The reader(s) of this blog may not agree with my hang-up on the presence of an overt, smoking-gun allusion to the classical myth being used in a given narrative adaptation; but I hope my insistence on finding the overt allusion to the source-myth in an a adapted texts is clear. I want to know that the creator of a classical mythological usage is aware of the source myth and not merely creating an archetypal cognate. (I.e. not all sons with problematic father relationships are big-O Oedipus, although they may manifest oedipal tendencies.)
31 minutes into Simone, the prodigious cinemaste Victor Taransky (Al Pacino) is enjoying a domestic moment in a sunny kitchen with his precocious teenage daughter Laynie (Evan Rachel Wood). She is working on her laptop at the counter. Her activity on the laptop
|A screen shot of S1mOne, 31:34, showing monitor|
of Laynie's laptop Gérôme's Study for Pygmalion and
his Statue and text from theoi.com
manifests her knack for computer technology which she shares with her father and which will resolve the film's final crisis, albeit implausibly. Laynie's skill gets foregrounded by Dad in the moment. He notes that she works on her computer too much. What he can not notice in this apparently meaningless moment is that Laynie is writing something about Pygmalion on her computer. In a fleeting shot past Laynie's left shoulder, a POV 180 degree opposite to Victor's (whose hands are in a sudsy sink of dishes anyway), for less than one second of screen time, the viewer sees a fleet image of Jean-Léone Gérôme's "Study for Pygmalion and his Statue". The image is cropped somewhat from the original; but the figure of Pygmalion embracing his marble sculpture in the moment of her erotic vivification is readily recognizable. Because Laynie's fingers are tapping at her laptop's keyboard we assume that she is writing something. To the right of the cropped image, a text is momentarily visible: "Pygmalion saw these women waste their lives in wretched shame..." Laynie seems to have written a couple of paragraphs on this topic. In point of fact, the text that appears on Laynie's screen is the text describing Ovid's Pygmalion narrative at Metamorphoses 10 on the website theoi.com. Although Pygmalion thus enters our awareness, Laynie and her father do not discuss the myth. No oral reference to Pygmalion occurs, neither at this moment in the film nor elsewhere in the film. By entering the film this way, the narrative is rendered into an acknowledged usage of the Pgymalion myth.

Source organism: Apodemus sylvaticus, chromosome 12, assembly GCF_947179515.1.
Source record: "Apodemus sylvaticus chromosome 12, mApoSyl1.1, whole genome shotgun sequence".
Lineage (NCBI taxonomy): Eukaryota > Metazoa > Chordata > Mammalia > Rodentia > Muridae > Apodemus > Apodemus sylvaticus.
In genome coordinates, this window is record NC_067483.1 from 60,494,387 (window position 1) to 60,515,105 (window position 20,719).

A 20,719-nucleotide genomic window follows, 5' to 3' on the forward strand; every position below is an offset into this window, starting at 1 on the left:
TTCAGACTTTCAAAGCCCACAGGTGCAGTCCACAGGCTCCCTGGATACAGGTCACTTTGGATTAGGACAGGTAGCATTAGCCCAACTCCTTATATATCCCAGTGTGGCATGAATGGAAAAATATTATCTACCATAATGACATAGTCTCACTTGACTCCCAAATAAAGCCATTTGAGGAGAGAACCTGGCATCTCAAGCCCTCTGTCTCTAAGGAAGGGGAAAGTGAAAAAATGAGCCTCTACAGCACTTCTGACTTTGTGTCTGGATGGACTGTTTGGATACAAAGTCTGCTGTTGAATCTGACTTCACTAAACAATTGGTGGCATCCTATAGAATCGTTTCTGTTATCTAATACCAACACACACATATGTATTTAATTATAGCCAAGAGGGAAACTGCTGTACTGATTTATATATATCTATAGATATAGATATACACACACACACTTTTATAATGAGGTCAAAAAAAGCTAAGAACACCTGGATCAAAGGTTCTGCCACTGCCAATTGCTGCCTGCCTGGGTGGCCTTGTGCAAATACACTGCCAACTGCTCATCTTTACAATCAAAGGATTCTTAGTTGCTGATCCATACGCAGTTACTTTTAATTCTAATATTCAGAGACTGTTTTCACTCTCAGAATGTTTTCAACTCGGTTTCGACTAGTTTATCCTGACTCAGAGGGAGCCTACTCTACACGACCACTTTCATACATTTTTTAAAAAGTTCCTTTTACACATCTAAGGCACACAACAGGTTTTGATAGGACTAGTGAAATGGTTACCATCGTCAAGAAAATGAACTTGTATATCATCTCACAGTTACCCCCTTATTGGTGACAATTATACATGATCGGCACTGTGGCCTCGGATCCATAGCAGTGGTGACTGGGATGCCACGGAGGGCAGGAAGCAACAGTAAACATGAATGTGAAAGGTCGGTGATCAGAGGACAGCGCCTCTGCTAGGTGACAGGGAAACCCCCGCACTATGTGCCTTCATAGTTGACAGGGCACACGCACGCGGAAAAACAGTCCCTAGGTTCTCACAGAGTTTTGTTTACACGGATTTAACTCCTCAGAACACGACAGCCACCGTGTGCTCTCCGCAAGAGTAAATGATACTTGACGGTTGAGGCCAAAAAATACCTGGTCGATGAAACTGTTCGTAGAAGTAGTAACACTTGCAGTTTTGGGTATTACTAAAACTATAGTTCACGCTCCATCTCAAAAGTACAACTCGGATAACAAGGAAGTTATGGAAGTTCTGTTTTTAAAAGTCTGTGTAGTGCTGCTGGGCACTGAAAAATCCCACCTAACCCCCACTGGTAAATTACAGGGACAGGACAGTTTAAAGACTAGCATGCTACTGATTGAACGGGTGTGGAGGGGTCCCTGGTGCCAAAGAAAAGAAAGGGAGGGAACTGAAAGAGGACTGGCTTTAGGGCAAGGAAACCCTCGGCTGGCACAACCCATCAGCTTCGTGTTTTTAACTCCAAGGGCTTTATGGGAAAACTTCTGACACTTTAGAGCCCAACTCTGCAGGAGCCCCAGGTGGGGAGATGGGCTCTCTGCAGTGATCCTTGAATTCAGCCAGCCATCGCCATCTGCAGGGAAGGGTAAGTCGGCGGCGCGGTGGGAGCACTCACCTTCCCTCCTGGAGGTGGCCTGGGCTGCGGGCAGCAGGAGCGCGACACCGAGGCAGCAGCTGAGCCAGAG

We might have seen the Pygmalion myth coming. Taransky has reached a professional precipice with the shenanigans of Hollywood's prime donne (exemplified in the character of Winona Ryder as director Andrew Niccols' antithetical Niccola Anders). Rather than jump of the ledge, Taransky throughout the film makes use of a mysterious computer code proffered by a probable lunatic who pioneered a simulation so realistic that the fabricated actress would dupe all viewers into believing her to be a real actress on screen. Simone is a name shortened from Simulation One. In the hands of the consummate director, which Taransky must certainly be, this encoded actress comes from out of nowhere to win two Oscars for Best Actress in one year. Plausible? No. Pygmalion? Yes. That moment in the kitchen reads the Pygmalion myth formally and securely into the record.
|Promo poster for S1mOne (2002)|
Hutcheon's Theory of Adaptation (Routledge, 2006) defines an adaptation as an intertextual narrative that engages three principal matters: